Monday, May 15, 2006

I feel it comin'

I feel it. It's comin'.

A post on interreligious dialogue will be squeezed out of my mind's anus in the near future. I've been reading The View from Mars Hill, written last year by my favorite prof at Catholic U., Dr. Charles Jones. I'm about a fourth of the way through it, and several things have already struck me:

1. The book covers a lot of the same topics I covered as an MA student at Catholic University, including subjects in Dr. Jones's grad-level Issues in Interreligious Encounter course. It's a bit like sitting through those fascinating discussions all over again.

2. The book is also a whirlwind review of every intro-level biblical studies course I've ever done. More memories.

3. One major shock: the book deals with various theologies of religion, but makes zero mention of Raimondo Panikkar. I'm going to have to email Dr. Jones and find out why. Panikkar is a huge figure in interreligious studies. A lot of scholars approach his work with great caution, though, because his position is hard to pin down. Paul Knitter tries that trick-- pinning Panikkar down-- in another book I purchased a couple months ago: Introducing Theologies of Religions. Knitter is, like John Hick, a flaming pluralist (though somewhat constrained by his Catholicism). He's also a very readable writer; his book and Jones's book deal with greatly overlapping topics, though Knitter's book gets into the nitty-gritty of theological typologies more than Jones's does (the latter's book weighs in at barely 200 pages, and focuses far more on history than on theoretical issues).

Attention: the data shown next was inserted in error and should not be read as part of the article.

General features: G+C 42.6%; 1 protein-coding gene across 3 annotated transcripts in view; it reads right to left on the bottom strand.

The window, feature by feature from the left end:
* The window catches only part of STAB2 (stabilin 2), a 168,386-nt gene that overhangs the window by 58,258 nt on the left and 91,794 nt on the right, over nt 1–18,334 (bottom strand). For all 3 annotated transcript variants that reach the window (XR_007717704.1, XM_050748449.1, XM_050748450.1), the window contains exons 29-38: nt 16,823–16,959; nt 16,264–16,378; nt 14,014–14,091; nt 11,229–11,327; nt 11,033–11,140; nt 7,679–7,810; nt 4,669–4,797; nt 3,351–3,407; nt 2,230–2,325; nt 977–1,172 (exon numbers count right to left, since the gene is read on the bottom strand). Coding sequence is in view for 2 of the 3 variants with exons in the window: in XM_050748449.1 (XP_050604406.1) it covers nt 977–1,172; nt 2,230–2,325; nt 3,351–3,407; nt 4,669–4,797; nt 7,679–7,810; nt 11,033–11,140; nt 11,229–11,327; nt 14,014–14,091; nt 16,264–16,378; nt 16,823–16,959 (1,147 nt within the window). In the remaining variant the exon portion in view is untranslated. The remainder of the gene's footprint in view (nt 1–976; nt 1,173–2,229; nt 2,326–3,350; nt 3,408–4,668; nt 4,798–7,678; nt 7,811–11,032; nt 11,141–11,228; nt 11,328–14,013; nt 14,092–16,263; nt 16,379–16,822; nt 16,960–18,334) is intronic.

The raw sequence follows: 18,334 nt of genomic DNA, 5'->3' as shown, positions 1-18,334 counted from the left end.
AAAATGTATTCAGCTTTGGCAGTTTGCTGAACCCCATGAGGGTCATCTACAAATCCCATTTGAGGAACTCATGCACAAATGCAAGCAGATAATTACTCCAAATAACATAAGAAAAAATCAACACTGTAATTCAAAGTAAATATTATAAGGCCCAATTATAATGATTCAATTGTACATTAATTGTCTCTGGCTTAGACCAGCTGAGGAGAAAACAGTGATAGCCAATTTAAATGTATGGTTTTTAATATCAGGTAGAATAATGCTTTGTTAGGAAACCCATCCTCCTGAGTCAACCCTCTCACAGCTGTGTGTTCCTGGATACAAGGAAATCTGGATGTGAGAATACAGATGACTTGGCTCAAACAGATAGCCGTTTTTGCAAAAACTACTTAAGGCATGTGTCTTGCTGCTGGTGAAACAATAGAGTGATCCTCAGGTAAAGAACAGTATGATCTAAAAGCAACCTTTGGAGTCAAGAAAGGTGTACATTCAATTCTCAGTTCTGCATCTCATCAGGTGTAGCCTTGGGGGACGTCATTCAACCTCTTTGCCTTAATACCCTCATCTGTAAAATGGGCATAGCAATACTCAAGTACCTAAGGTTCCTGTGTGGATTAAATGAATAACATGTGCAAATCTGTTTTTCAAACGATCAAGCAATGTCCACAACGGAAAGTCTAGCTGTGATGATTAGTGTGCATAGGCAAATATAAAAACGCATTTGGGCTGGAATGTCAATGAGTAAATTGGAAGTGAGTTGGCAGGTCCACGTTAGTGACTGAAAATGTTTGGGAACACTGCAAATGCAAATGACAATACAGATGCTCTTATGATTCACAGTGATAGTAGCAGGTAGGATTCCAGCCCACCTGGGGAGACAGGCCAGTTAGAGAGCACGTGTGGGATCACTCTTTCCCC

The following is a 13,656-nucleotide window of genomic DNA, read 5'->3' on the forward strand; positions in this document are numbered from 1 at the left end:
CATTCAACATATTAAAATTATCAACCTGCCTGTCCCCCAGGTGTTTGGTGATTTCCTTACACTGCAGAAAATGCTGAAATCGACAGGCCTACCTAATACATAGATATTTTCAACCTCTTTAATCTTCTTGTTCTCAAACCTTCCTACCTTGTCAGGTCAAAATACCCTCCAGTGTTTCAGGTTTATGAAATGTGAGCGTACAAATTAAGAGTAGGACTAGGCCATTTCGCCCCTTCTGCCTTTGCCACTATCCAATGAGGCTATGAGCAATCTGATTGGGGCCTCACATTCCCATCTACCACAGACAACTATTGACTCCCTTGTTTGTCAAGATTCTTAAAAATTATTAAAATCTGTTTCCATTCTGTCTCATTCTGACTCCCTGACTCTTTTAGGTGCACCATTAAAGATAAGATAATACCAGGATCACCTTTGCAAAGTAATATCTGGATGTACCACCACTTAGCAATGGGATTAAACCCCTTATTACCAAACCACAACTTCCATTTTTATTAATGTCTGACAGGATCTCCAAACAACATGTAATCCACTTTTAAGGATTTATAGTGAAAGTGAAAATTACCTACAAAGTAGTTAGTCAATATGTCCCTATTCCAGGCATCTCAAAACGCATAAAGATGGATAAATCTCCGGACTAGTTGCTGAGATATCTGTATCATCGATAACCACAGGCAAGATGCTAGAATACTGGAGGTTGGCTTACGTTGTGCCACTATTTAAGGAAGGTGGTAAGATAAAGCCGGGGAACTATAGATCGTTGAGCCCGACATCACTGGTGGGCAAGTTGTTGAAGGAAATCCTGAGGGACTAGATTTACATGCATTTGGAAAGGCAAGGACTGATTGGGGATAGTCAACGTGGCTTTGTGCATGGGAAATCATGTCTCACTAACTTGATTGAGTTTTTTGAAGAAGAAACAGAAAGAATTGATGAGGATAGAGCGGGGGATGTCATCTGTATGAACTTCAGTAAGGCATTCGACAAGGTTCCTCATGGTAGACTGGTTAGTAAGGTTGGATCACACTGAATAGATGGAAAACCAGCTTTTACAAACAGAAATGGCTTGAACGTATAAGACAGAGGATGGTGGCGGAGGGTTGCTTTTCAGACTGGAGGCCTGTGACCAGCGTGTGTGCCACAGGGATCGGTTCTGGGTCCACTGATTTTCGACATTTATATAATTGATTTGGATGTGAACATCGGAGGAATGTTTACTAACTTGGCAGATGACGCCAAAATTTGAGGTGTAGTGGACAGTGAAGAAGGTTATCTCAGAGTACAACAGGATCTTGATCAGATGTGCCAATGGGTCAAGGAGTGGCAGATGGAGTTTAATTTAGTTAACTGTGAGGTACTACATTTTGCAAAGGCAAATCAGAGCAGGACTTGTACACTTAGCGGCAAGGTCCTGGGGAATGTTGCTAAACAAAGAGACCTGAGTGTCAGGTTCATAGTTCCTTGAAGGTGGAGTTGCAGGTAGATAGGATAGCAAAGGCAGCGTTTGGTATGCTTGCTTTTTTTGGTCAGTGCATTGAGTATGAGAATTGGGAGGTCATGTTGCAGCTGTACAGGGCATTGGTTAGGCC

4. I'm once again reminded of what a clear writer my teacher is. You might not end up agreeing with him, but you'll know exactly where he stands. Dr. Vallicella once wrote a post complaining about what he considered Panikkar's sloppiness. Panikkar does philosophy, but he's also something of a poet and not always given to logical clarity. Given the nondualistic nature of Panikkar's position (if "position" is the correct term), this is only natural.

Dr. Jones, by contrast, isn't about poetry: he can craft beautiful turns of phrase, but he's an academic, and that's the vibe you get when you read him. I appreciate that in a scholar. That's also one of the reasons why I'm partial to John Hick and not so partial to obfuscatory postmodernist writers like Jacques Derrida or Michel Foucault-- people who say in 500 words what takes only five to express.

The View from Mars Hill is a book intended primarily for Christians, but I think it'd be worth a read even for those who aren't Christian as a window into Christian self-understanding. Awareness of a religion's self-understanding is a necessary component of dialogue.

More on this later.

(Whoops-- I forgot to add that Dr. Jones plays a mean guitar. In stodgy religious studies circles, this sort of skill is important.)


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